Tricalcium phosphate is one of many different calcium salts found in dietary supplements. You can take tricalcium phosphate to supplement your daily calcium needs if you are concerned that you're not getting enough calcium from food sources alone. Calcium is an important mineral that your cells need in order to stay healthy.
Your body needs calcium to maintain normal healthy function. You're probably most familiar with calcium in terms of its role in the skeletal system -- it helps maintain your bone health and density. Calcium is also crucial to several other body functions. Your heart needs calcium to maintain its rhythm and contractions of the skeletal muscles require calcium.
You can get the calcium your body needs from your diet. Dairy products and leafy green vegetables are good sources of the mineral. Many people opt to augment their calcium intake with supplements. Tricalcium phosphate is a popular supplemental form of calcium. It consists of positively charged particles of calcium combined with negatively charged particles called phosphates, which have the chemical formula PO4.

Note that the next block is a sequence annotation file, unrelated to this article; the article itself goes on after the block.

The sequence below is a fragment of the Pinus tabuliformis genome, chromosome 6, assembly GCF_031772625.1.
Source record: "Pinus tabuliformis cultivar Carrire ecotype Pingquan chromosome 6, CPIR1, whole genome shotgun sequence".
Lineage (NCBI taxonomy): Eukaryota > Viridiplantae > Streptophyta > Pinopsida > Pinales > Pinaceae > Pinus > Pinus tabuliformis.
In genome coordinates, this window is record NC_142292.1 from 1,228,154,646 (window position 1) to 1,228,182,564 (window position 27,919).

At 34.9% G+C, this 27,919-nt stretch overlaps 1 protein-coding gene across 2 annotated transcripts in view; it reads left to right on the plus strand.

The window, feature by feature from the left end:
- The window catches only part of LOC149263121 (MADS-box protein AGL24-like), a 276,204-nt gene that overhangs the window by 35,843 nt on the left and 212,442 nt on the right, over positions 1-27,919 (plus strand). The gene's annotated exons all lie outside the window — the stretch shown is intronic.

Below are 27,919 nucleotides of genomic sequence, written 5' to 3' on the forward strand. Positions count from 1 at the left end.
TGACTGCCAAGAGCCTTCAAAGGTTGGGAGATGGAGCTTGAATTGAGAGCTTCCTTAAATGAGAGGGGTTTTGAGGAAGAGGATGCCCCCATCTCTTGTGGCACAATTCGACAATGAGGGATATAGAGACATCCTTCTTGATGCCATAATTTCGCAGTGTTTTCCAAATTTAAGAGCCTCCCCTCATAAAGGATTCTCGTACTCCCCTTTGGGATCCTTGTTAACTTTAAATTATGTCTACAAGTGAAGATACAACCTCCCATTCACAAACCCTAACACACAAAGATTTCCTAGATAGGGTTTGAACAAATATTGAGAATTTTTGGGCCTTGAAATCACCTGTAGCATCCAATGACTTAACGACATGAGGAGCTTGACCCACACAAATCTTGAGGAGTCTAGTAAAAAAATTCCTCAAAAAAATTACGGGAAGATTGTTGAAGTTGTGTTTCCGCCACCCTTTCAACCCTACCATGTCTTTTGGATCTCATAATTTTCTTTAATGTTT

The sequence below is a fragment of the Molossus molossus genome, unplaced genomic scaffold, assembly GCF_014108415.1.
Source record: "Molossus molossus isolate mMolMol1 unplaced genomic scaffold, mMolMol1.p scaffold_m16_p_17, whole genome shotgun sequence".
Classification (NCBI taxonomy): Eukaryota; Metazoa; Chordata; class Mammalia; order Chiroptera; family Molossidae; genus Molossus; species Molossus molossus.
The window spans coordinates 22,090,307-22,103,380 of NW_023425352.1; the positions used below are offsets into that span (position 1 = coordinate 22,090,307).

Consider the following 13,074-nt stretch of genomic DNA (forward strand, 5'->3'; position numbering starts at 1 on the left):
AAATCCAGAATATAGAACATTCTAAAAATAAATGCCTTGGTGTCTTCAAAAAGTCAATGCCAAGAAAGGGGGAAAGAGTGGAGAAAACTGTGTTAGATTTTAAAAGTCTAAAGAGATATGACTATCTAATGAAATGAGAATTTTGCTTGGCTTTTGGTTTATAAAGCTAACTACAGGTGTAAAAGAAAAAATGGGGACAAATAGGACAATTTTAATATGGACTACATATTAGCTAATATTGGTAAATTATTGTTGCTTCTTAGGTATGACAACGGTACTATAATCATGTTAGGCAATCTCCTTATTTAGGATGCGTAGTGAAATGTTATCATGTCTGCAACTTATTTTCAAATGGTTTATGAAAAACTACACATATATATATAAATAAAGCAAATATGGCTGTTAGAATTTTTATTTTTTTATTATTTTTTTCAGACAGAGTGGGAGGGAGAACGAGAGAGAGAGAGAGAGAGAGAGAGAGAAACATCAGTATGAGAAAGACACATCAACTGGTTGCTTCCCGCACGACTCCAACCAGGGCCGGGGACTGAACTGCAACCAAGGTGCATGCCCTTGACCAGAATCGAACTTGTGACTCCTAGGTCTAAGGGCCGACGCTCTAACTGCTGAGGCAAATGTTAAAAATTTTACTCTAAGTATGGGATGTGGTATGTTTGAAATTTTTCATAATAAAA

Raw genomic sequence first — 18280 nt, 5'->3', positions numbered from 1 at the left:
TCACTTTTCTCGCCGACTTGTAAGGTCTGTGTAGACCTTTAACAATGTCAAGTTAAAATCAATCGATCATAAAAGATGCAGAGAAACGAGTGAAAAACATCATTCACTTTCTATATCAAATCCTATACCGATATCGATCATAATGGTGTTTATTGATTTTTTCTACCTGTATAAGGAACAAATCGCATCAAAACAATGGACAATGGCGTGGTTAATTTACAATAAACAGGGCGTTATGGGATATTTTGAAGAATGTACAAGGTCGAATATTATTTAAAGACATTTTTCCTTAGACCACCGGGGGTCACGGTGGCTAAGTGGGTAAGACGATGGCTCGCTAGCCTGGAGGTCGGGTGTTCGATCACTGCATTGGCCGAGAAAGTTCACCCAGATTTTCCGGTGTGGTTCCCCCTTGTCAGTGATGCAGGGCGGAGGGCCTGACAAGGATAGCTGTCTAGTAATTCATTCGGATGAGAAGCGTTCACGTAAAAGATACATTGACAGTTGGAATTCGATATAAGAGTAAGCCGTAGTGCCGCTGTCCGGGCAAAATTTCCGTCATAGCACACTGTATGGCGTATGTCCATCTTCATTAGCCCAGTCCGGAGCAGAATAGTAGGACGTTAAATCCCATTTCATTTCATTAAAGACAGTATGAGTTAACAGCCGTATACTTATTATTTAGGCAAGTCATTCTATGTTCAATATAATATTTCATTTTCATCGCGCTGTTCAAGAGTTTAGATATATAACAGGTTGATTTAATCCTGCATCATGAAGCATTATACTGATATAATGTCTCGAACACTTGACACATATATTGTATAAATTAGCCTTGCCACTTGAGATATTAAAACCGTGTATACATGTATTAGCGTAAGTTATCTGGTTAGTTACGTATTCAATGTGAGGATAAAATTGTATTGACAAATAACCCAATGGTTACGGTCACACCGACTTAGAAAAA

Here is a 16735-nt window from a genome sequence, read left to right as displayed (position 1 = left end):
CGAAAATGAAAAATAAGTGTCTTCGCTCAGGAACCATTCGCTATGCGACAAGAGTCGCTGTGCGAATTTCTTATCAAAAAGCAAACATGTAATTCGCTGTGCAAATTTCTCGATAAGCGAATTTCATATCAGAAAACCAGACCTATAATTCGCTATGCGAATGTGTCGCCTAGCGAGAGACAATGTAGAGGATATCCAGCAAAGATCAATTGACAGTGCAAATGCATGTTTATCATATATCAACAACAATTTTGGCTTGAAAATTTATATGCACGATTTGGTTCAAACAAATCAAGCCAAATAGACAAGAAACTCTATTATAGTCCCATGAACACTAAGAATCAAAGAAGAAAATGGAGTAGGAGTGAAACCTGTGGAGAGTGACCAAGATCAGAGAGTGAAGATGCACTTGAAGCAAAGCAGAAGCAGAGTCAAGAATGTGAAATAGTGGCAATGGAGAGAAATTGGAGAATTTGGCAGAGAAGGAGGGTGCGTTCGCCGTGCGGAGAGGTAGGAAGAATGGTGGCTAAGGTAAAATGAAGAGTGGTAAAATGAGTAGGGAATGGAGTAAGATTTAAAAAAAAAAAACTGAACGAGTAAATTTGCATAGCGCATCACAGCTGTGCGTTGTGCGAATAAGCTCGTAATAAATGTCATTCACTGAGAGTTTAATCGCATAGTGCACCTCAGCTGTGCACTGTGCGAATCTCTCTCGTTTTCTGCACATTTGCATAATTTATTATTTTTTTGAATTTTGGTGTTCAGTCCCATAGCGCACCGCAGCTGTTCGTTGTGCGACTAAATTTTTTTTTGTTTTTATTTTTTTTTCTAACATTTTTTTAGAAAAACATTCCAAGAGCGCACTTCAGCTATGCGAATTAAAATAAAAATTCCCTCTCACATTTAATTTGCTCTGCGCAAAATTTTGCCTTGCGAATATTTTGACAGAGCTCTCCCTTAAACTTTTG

Tricalcium phosphate offers no particular benefit over other common forms of calcium supplements, including calcium carbonate and calcium citrate. Tricalcium phosphate may be slightly less expensive than calcium citrate, although it may be a bit more than calcium carbonate. Your body absorbs tricalcium phosphate effectively, just as most people absorb both calcium carbonate and calcium citrate without trouble. In general, you can pick the best calcium supplement for the money and rest assured that you're getting the calcium you need.
The human body needs phosphorus as well as calcium, and tricalcium phosphate supplies both. According to the Linus Pauling Institute, it's rare for Americans eating a varied diet to be phosphorus deficient because the mineral is common in many foods. The phosphorus in tricalcium phosphate will not harm you but it is not required or particularly beneficial for most people.
- Human Physiology; Lauralee Sherwood, Ph.D.; 2004
- Linus Pauling Institute: Phosphorus